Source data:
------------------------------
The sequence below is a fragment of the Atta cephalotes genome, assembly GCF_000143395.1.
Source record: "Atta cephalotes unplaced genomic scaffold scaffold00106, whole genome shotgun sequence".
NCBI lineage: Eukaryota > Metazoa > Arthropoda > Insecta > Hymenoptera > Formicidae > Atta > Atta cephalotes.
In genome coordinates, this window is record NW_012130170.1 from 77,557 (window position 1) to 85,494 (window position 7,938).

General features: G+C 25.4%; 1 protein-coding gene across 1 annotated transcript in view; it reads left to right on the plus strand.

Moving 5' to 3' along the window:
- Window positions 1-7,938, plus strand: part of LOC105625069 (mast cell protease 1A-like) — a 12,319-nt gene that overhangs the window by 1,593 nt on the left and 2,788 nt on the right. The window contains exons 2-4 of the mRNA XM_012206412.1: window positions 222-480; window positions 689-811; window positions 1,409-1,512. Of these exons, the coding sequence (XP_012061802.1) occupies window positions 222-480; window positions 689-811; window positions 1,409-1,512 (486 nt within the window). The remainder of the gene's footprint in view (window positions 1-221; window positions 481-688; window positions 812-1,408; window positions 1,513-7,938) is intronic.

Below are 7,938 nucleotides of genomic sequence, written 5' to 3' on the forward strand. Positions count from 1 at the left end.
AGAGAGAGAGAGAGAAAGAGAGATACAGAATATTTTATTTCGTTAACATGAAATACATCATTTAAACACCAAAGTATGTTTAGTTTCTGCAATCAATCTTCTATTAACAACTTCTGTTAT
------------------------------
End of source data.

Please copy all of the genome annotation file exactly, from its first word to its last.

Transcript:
The sequence below is a fragment of the Atta cephalotes genome, assembly GCF_000143395.1.
Source record: "Atta cephalotes unplaced genomic scaffold scaffold00106, whole genome shotgun sequence".
NCBI lineage: Eukaryota > Metazoa > Arthropoda > Insecta > Hymenoptera > Formicidae > Atta > Atta cephalotes.
In genome coordinates, this window is record NW_012130170.1 from 77,557 (window position 1) to 85,494 (window position 7,938).

General features: G+C 25.4%; 1 protein-coding gene across 1 annotated transcript in view; it reads left to right on the plus strand.

Moving 5' to 3' along the window:
- Window positions 1-7,938, plus strand: part of LOC105625069 (mast cell protease 1A-like) — a 12,319-nt gene that overhangs the window by 1,593 nt on the left and 2,788 nt on the right. The window contains exons 2-4 of the mRNA XM_012206412.1: window positions 222-480; window positions 689-811; window positions 1,409-1,512. Of these exons, the coding sequence (XP_012061802.1) occupies window positions 222-480; window positions 689-811; window positions 1,409-1,512 (486 nt within the window). The remainder of the gene's footprint in view (window positions 1-221; window positions 481-688; window positions 812-1,408; window positions 1,513-7,938) is intronic.

Below are 7,938 nucleotides of genomic sequence, written 5' to 3' on the forward strand. Positions count from 1 at the left end.
AGAGAGAGAGAGAGAAAGAGAGATACAGAATATTTTATTTCGTTAACATGAAATACATCATTTAAACACCAAAGTATGTTTAGTTTCTGCAATCAATCTTCTATTAACAACTTCTGTTAT